9.     Polo by Susan Barrantes

Polo is the ultimate coffee table book for anyone who has ever wanted to play or does play polo. Complete with beautiful photos and a foreword by the Prince of Wales it does not disappoint.

 

Other Polo Related Books:

·      The Golden Mallet by Elizabeth Y. Layton

·      Let’s Talk Polo Ponies by Sunny Hale

·      Polo: The Nomadic Tribe by Aline Coquelle

·      Playmaker Polo by Hugh Dawney

·      The Complete Guide to Polo by Lauren Dibble

No Small Feat

No Small Feat

In the past few weeks, we’ve been involved with shipping some polo ponies from Argentina to Canada. 

No doubt, shipping horses is a fairly regular occurrence, but what makes this particular shipment stand out was the sheer volume of ponies that were shipped to Canada. A grand total of 87 polo ponies made up the shipment that very nearly filled the inside of a Boeing 747 cargo plane.

They landed at Hamilton International Airport on May 4th and were greeted with our typical early spring weather of cool, damp rain. Definitely a drastic change from the climate they’d grown used to in Argentina. Nevertheless, they remained patient as they were all unloaded from the plane, and taken over to a warehouse where they were removed from their shipping boxes (after upwards of 10 hours in them). They were then checked over by vets and customs and given food and water. Once each horse was given the ‘all clear’ they were loaded into waiting trailers which took them to the quarantine barn located at Pampa Norte Polo Farm in Alliston, Ontario where they would serve out their quarantine period.

The processing of all 87 polo ponies and their subsequent loading into trailers took the better part of the day and they finally made it to Alliston later in the evening. Once they were unloaded and checked once again by customs they settled in to their quarantine stalls where they would remain for approximately the next two weeks.

They received constant monitoring and tests throughout their quarantine period and were released at long last on May 23rd at which point they were taken to their new homes all over Ontario and the Northeastern United States.

Taking into account the pre-flight quarantine that took place in Argentina, the flight itself and their Canadian quarantine period these horses have been in transit and unable to just be horses since the end of March making their release last night even sweeter. Despite all the stress and confusion these horses were under they all remained patient and calm throughout the entire ordeal. What a bunch of troopers!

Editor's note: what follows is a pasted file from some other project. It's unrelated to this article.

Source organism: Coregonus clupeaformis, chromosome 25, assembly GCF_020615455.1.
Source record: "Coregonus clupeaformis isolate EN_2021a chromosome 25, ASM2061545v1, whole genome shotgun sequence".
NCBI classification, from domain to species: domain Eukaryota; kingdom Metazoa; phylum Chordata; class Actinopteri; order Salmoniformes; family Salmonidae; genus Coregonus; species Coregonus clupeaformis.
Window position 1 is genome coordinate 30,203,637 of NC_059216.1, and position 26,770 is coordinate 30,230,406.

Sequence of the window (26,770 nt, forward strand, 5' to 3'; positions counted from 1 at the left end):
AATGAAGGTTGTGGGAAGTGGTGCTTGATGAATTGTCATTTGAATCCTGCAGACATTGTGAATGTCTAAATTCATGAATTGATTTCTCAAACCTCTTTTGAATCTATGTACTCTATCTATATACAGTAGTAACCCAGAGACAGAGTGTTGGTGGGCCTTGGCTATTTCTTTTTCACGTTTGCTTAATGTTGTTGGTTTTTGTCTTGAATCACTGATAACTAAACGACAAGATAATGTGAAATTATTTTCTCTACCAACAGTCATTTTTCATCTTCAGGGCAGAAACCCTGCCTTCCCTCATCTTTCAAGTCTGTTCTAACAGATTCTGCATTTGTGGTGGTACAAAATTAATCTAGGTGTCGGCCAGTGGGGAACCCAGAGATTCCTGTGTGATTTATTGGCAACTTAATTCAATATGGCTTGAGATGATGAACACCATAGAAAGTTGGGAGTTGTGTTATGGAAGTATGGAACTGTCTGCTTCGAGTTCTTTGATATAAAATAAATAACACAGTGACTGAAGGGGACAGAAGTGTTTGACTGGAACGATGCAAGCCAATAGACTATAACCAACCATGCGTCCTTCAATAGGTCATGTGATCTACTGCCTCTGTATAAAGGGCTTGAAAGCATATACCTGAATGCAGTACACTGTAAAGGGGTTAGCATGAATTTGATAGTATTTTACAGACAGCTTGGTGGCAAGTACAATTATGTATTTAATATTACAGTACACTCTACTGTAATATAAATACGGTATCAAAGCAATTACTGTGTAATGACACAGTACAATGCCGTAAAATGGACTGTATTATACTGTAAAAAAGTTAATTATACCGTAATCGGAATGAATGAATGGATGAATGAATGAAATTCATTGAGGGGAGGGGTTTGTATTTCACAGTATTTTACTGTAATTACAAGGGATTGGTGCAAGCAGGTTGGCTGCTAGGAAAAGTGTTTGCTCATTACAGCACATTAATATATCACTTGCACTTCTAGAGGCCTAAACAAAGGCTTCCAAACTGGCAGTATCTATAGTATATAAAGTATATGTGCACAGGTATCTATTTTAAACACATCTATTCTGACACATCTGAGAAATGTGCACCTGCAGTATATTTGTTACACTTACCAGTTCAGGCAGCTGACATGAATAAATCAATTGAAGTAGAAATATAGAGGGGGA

We can’t wait to see what these ponies can do on the field once they’ve had a chance to settle in and relax.

*For those curious about how much an equine plane ticket costs, it is approximately $9000 USD per horse. 

The horses from Argentina have finally been released from quarantine and are now at home at the farm #polo #poloponies @pampanortepolo

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Goodbye to Nutria

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Goodbye to Nutria

Last night we said goodbye to one of our beloved polo ponies, Nutria.

She had a long career as a polo pony and won a numerous Best Playing Pony awards before becoming a school horse at the Toronto Polo School. In her role as a school horse, she taught countless beginners to play polo and was a favorite of many.

Nutria was in her twenties and passed away peacefully in her stall last night from old age. She will be missed around the farm and by all the players she took care of. 

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Outdoor Arena Polo Season Kicks off at Bancroft Farm

Outdoor Arena Polo Season Kicks off at Bancroft Farm

This past week marked the start of the outdoor arena polo season at Bancroft Farm with games occurring on Tuesday evening and Sunday afternoon.

The outdoor arena has been open for use and playable since mid-April but last week was our first opportunity to get a group together and organize games. 

We had a great turn out for both games; on Tuesday evening we played four chukkers and on Sunday we played six chukkers. Temperatures were in the mid to high teens and the competition was great both days. Everyone and their ponies were happy to finally be outside again enjoying the beautiful spring weather. 

Weather permitting, games will be organized on Tuesdays, Thursdays and weekends. Tuesday and Thursday Games starting at 5:00 pm and weekend games at 1:00 pm.  

See you at the farm soon!

On top of game during horse play

On top of game during horse play

After many years of faking it, I can now finally wear a Polo shirt without feeling dishonest.

Yes, despite having to sign a waiver warning about injury, dismemberment and the possibility of death, I braved the potential consequences Thursday and gave polo a try.